Guess what’s the hot topic in the referendum campaigns so far?
It seems as though a sizeable chunk of the Scottish electorate wants to decide whether an independent Scotland would retain the royal family to rule over us, or choose to become republican and elect our own head of state, probably to be called a president.
I know which way I’ll vote. It’s unthinkable that the campaigns Yes and No have come this far without explaining that it’s not over and done with after Scots have made their mark on the question “Whither Scotland?” After a Yes result, the talking will start: firstly, amongst the parties represented in Holyrood because they’ll have to start talking to MPs in Westminster about how handovers are going to be effected between departments in London and Edinburgh.
At the same time, meetings will be taking place to work out how the new Scottish constitution will be constructed. Certain aspects of that rulebook for Scotland will be put to the people. Amongst the details for public decision will be the choice of an elected president, perhaps a president selected by an electoral college, or we might establish a senate, that would act as a second chamber for Holyrood and from amongst Scottish Senators one would be chosen by his or her peers to act as head of state.
I’m tempted to go for something akin to the latter choice. Theoretically and philosophically, I think our society is more likely to be equitable in its dealings with each other and communities other than our own if we practise equality of status for every person in the land. Some people dismiss that as pure hogwash: they quite fairly point to the inbuilt inequality amongst our fellow Scots that will be a fact of life for as long as the gap between the haves and the have-nots remains as it is under the Union. The Better Together gang have the brass-neck to tell us that’s as good as it gets.
But the moral, financial and social attitudes and policies to tackle extreme poverty, and minimise the corrosive effect of extreme wealth, call for a strategy to create wealth and share it as fairly as possible. It will be good for the soul as we construct our anti-poverty strategy and policies.
But I suspect that my well-intentioned egalitarian suggestions will be passed over, nay trampled over, by the successors to Robert Bruce’s faux army of cooks and bottlewashers as they follow their leaders into the next battle . . . the written constitution. Yes and No campaigns will have kissed and made up after the referendum has been won and lost. Presumably, the government and the opposition will be split along predictable lines, but when it comes to monarchy or republic there could be quite a few surprises. Once again, I could be wrong, but I think we are witnessing another change of the monarchy’s image to bring it more into line with the lives of good, responsible citizens.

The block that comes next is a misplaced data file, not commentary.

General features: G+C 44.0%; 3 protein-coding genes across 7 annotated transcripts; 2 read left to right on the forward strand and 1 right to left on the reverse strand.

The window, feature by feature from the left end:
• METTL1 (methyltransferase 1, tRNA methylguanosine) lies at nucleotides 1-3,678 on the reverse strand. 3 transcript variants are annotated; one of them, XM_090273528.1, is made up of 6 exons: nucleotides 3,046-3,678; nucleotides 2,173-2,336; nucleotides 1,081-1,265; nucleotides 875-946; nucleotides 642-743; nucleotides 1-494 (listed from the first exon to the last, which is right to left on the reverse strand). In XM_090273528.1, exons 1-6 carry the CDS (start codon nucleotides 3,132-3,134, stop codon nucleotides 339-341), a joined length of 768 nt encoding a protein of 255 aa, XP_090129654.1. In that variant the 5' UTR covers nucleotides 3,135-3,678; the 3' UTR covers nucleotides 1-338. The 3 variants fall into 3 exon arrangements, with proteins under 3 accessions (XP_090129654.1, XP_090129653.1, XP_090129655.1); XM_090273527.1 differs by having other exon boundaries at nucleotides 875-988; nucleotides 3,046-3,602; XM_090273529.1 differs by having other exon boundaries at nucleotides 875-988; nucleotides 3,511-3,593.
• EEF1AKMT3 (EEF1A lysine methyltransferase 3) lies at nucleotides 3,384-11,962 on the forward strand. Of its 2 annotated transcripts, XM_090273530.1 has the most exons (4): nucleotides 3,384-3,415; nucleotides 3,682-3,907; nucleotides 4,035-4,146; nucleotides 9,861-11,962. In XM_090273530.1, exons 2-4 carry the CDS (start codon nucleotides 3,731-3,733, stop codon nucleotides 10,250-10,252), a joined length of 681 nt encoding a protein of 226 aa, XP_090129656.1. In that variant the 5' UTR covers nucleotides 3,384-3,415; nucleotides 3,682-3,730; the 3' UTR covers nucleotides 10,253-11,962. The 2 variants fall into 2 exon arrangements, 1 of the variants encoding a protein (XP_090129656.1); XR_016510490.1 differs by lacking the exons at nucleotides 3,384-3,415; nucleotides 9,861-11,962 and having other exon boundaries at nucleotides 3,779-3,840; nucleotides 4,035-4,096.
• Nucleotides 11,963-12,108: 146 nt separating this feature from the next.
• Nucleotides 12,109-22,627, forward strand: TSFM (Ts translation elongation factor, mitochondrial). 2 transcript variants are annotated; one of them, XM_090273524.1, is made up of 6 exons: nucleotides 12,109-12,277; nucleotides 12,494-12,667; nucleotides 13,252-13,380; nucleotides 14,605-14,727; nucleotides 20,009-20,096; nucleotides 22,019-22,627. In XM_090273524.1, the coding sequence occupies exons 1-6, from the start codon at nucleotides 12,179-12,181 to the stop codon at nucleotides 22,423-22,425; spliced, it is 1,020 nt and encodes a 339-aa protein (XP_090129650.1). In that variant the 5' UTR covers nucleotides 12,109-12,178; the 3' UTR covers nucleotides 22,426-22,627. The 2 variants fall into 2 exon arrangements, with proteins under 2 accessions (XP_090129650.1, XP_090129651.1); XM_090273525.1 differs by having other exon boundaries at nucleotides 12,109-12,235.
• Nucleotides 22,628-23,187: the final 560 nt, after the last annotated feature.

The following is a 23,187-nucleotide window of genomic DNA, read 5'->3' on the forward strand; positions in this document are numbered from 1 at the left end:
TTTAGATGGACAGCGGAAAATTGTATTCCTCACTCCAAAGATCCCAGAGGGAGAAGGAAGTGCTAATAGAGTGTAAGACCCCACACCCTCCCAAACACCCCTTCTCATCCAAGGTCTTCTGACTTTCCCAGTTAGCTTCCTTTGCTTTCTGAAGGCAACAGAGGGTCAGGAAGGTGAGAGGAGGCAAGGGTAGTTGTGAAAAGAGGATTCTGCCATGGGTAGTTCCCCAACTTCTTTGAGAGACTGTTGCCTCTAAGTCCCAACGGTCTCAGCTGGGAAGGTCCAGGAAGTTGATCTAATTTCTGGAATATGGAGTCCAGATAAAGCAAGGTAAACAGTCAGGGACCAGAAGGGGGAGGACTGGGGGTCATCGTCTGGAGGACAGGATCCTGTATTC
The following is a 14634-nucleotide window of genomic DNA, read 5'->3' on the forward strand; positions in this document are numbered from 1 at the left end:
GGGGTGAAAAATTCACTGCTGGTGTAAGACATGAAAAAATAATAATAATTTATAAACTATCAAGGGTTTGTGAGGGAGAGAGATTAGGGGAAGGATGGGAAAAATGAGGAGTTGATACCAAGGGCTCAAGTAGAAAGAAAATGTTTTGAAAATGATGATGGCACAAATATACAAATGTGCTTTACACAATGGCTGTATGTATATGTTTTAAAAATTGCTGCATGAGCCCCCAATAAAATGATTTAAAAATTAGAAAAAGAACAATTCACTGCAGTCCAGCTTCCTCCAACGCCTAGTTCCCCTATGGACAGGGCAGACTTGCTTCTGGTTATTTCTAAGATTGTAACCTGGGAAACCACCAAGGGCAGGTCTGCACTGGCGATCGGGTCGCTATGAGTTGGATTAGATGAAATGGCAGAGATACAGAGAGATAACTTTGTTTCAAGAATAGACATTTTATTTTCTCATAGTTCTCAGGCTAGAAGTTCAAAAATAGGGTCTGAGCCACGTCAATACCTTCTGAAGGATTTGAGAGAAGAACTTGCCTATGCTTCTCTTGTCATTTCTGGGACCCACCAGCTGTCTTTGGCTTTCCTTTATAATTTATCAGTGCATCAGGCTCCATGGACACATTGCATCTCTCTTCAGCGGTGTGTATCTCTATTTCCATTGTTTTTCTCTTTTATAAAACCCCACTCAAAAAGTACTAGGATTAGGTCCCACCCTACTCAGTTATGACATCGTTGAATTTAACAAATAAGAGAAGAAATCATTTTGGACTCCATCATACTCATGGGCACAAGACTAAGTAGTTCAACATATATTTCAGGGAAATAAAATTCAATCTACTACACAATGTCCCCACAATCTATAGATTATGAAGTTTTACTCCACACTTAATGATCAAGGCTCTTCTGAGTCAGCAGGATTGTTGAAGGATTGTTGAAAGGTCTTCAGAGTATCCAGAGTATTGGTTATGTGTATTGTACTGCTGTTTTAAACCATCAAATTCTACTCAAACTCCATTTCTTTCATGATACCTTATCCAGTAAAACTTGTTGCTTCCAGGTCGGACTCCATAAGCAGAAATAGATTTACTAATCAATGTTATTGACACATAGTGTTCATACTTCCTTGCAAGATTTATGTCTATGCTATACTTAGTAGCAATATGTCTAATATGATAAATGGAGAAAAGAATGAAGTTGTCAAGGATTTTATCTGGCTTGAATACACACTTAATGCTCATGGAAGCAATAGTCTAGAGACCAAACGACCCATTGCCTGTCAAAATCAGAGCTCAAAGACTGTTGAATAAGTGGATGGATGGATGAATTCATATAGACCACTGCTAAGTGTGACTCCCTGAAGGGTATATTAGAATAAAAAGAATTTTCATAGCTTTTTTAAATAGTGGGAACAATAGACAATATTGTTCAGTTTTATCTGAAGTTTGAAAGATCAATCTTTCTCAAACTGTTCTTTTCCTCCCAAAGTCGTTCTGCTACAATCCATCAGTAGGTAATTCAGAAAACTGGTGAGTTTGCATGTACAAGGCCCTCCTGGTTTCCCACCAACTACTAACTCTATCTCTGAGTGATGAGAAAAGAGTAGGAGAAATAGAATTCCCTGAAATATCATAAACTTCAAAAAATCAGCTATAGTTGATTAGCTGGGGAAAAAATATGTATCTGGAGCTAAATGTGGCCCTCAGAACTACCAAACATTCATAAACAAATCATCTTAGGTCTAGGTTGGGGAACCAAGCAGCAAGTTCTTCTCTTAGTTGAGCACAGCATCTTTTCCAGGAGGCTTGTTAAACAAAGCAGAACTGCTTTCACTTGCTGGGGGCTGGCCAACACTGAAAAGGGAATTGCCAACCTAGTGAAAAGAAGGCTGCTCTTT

William and Kate can seal the royal deal
At the start of the 1960s, it was difficult to get the man on the Clapham omnibus to propose a health unto Her Majesty, never mind the apprentice revolutionaries taking up the expanded places in the new courses and degrees introduced into Scotland’s ancient universities and new technical colleges.
Republicanism was the mood in the air. It was distinctly uncool to wear one’s preference to be a belted earl on one’s sleeve when all around were wearing the iconic image of Che on their chests. A referendum on monarchy or presidency might have made republicans very happy. Nobody was talking about a referendum, except the Welsh, some of whom still smarted from the put-up instant ancient ritual to present Prince Charles to the folks West of Offa’s Dyke as their hereditary prince.
Among other things, the real republicanism of the IRA changed the mood. People turned again to the trusted and constant monarchy as showing a good example of how we should behave. The conservative, unshowy, very middle-class image projected from Buckingham Palace was meat and drink to the UK magazine industry, and consumed voraciously by an adoring public.
But the fickle public tired of that and, when the impossible fairy tale of Diana, Princess of Wales provided an excuse, previously uber-loyal and uncritical supporters of monarchy renounced their support for the Queen herself. One of the reasons sobbed out to TV reporters on the evening news was that at that time of such great personal unhappiness, Elizabeth should be among her people . . . these English didn’t count us in.
But if Kate, William and Harry are turning the Firm into a Nordic-style bicycling monarchy, I think a referendum will endorse the preference for a monarchy to reign over us.